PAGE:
July 24, 2004


Officials at the National Archives were so concerned about Samuel R. Berger's removal of classified documents last year that they imposed new security measures governing the review of sensitive material, including the installation of full-time surveillance cameras, government officials said Friday.

The new policy, issued March 31 to security officers at the archives, lays out toughened steps for safeguarding research rooms used by nongovernmental employees who are given special access to classified material. And it demands "continuous monitoring" of anyone reviewing such material.

The restrictions were put in place as a direct result of the Berger episode, said a government official who spoke on condition of anonymity because of the sensitivity surrounding the continuing investigation. . . .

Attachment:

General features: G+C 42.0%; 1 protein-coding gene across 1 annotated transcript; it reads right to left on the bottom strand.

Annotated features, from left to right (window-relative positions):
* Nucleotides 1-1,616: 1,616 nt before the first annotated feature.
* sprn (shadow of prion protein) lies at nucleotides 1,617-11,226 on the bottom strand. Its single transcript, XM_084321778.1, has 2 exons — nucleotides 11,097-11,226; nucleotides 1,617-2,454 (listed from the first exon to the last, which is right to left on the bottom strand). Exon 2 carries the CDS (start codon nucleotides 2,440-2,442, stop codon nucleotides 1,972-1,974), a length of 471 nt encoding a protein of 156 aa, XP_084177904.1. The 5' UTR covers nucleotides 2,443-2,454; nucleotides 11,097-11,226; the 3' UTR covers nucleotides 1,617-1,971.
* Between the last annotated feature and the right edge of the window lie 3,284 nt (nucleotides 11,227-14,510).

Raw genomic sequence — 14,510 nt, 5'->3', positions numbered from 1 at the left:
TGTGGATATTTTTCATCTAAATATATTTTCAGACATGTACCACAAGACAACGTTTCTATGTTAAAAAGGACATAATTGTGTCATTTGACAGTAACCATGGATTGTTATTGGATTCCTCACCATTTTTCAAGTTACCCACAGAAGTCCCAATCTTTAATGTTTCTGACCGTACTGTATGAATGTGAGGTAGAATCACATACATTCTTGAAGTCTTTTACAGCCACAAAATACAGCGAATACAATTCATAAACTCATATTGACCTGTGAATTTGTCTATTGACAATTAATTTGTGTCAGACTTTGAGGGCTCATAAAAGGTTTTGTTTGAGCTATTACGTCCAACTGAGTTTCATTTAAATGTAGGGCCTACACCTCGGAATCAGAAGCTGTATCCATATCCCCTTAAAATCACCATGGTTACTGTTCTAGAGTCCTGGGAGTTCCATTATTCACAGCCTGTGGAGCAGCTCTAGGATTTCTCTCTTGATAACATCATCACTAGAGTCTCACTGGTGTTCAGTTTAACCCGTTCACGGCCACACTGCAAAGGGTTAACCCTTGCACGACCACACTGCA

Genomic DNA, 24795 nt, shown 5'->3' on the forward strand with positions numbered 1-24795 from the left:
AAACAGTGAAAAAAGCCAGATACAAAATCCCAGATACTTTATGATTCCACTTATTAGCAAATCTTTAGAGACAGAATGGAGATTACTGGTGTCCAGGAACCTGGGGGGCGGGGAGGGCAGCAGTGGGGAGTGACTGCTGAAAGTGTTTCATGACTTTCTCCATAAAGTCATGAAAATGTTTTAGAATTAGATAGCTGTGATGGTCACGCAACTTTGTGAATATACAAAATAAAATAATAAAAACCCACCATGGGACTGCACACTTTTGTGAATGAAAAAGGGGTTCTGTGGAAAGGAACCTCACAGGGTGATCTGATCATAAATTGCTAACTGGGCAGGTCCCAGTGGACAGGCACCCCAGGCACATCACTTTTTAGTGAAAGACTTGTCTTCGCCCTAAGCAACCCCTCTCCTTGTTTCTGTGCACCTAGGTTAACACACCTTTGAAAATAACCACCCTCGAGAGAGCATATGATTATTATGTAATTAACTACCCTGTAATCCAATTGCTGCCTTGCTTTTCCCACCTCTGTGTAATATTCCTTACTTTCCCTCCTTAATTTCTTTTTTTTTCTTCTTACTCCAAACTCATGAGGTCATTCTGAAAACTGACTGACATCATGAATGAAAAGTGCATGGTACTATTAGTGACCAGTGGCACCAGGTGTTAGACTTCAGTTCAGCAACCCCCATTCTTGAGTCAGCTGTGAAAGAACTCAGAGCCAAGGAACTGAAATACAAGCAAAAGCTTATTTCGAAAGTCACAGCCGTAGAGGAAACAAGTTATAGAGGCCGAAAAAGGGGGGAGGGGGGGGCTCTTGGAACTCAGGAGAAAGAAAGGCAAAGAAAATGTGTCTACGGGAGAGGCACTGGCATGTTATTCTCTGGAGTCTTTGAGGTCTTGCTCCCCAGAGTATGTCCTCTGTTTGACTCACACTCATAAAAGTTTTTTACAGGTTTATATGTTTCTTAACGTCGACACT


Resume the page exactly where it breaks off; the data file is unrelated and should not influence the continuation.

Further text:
National Archives officials have reached no judgments on Mr. Berger's motives in removing the documents, and one law enforcement official said, "We don't know what he was thinking when he did it."

Nonetheless, officials at the National Archives viewed the episode as troubling enough that they reviewed their security procedures and issued new guidelines for dealing with nongovernmental researchers like Mr. Berger.

Wouldn't want any more of those inadvertent losses, I guess.